Gneiss is formed from the high-temperature metamorphism of existing igneous rocks, generally granite or diorite. The rocks that form gneiss are exposed to extreme pressures and temperatures of between 600 and 700 degrees Celsius. These temperatures cause the individual minerals to migrate, forming distinct bands through the rock.
Gneiss does not have any particular mineral composition, and the term refers only to the banded texture. However, it only forms from igneous rocks and so tends to contain minerals not found in metamorphic rocks formed from sedimentary rock, such as marble. Despite the general appearance of banding, the distinct structures are elongated granular structures, so unlike schist, gneiss does not cleave along its bands. The processes that creates gneiss can recreate normal granite if carried on long enough, and gneiss can also form from gabbro or shale. Schist and quartzite may be formed alongside gneiss, along with other types of metamorphic rock formed from igneous rocks.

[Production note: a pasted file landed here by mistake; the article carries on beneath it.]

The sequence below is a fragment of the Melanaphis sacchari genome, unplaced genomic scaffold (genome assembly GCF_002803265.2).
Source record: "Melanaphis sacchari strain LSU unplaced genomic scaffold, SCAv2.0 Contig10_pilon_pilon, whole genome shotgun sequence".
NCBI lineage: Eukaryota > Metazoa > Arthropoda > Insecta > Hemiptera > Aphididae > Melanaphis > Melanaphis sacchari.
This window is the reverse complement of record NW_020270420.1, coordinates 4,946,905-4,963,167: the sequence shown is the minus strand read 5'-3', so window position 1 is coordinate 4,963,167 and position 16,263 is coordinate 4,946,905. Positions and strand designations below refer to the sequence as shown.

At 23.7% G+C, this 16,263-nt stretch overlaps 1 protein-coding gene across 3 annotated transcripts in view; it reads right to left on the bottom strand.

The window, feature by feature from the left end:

Gneiss is very common and actually forms the majority of the Earth's lower crust, so any deep tunneling encounters gneiss. The oldest rocks yet found are gneiss, with the oldest dated to over 4 billion years old, older than most estimates of the beginnings of life on Earth.Learn More
Mica is a silicate mineral that can be found in nature as metamorphic or igneous rocks. Mica can also be found in sedimentary rocks depending on the types of minerals left behind by water and what minerals are in the area.Full Answer >
Metamorphic rocks are made by physically and chemically changing the characteristics of sedimentary or igneous rocks. Heat, pressure under the Earth's surface or friction from colliding tectonic plates can cause these changes.Full Answer >
Igneous rocks that are allowed to cool more slowly form larger crystals, while igneous rocks that cool quickly form smaller crystals. It is simply a matter of time. The longer it takes for magma to cool, the more time is allowed for the crystals to form.Full Answer >
Sedimentary, metamorphic and igneous rocks are found in Georgia. The state has four distinct geographic regions, and different types of each rock can be found throughout the land.Full Answer >